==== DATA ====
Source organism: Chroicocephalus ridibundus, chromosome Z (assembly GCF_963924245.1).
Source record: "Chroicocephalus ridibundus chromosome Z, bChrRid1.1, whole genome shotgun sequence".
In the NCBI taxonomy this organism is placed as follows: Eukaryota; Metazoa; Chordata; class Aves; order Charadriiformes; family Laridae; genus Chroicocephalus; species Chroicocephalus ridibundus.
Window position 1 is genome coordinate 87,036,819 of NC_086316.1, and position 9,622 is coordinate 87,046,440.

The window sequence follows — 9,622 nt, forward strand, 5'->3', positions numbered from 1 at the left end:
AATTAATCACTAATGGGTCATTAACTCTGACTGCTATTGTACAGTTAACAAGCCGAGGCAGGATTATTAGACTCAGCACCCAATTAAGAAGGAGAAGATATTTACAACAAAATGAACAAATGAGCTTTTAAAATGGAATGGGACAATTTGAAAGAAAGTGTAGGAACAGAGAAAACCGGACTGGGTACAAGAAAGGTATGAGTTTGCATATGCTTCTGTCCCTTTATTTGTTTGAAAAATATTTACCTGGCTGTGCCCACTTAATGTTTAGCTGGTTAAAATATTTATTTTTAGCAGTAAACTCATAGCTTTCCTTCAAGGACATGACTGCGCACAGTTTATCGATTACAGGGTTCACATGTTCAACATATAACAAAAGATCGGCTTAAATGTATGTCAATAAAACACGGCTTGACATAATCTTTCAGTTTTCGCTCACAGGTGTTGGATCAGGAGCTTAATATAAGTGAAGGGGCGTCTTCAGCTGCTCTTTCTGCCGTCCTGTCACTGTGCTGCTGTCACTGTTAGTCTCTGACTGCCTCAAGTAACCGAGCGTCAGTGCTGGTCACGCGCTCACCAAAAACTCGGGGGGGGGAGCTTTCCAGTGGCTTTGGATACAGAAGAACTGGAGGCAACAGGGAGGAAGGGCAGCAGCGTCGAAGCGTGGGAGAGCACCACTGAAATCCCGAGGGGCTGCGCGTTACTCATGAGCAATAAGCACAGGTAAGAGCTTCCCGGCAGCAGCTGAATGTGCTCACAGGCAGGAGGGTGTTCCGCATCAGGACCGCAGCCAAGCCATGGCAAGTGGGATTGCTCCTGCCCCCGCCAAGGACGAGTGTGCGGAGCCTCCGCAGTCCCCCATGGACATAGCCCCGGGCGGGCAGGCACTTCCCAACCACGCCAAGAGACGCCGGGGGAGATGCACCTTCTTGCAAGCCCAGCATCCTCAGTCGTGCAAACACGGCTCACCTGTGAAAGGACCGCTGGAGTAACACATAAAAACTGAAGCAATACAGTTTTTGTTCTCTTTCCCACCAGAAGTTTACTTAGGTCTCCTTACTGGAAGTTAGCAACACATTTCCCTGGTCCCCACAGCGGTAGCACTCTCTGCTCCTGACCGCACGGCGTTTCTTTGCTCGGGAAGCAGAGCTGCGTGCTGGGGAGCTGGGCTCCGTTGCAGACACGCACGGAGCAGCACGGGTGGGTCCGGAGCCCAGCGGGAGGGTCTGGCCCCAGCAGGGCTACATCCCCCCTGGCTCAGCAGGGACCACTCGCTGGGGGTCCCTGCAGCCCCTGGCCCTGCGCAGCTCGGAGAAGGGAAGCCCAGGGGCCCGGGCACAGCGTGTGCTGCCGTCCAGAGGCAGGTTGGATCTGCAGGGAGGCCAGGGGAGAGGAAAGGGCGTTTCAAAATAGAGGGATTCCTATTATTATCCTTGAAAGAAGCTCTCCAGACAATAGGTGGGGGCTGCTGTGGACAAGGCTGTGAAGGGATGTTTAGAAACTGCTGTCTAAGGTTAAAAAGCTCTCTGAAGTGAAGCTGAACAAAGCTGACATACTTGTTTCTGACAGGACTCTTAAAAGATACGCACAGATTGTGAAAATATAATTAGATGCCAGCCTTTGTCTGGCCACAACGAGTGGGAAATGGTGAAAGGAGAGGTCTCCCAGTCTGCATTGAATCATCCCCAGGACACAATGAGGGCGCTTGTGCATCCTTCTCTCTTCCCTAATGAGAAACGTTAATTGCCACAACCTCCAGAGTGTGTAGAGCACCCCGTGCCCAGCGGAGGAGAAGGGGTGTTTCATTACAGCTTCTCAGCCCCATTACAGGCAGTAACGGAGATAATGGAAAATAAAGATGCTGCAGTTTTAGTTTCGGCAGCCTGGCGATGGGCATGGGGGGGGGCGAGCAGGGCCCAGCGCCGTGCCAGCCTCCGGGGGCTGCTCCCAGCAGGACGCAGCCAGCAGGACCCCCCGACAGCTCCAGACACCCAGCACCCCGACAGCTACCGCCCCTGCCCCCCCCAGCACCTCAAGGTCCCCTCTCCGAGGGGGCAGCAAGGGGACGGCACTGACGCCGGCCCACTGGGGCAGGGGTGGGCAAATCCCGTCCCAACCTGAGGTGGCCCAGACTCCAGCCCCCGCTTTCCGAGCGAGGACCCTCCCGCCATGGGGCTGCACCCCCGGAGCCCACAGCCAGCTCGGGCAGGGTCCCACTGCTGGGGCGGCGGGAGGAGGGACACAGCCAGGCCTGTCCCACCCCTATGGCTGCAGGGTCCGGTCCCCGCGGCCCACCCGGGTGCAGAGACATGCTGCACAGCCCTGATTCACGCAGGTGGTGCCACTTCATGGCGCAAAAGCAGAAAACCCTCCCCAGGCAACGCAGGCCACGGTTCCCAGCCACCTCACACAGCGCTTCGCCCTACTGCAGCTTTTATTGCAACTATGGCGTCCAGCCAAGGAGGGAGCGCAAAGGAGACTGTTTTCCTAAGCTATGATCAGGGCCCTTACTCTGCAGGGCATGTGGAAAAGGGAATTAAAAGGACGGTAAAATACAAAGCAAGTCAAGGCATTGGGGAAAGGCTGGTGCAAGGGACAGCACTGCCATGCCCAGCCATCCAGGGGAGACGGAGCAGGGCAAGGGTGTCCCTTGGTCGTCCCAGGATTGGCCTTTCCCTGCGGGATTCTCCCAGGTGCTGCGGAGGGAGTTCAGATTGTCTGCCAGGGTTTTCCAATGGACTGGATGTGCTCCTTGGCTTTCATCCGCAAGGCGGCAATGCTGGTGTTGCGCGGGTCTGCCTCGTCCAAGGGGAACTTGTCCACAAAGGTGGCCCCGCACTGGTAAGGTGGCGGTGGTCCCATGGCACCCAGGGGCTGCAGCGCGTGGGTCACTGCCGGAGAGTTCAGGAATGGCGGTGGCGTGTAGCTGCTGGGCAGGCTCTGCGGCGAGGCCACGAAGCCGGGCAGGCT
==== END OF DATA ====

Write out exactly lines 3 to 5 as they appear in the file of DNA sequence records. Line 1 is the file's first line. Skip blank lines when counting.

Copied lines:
In the NCBI taxonomy this organism is placed as follows: Eukaryota; Metazoa; Chordata; class Aves; order Charadriiformes; family Laridae; genus Chroicocephalus; species Chroicocephalus ridibundus.
Window position 1 is genome coordinate 87,036,819 of NC_086316.1, and position 9,622 is coordinate 87,046,440.

The window sequence follows — 9,622 nt, forward strand, 5'->3', positions numbered from 1 at the left end: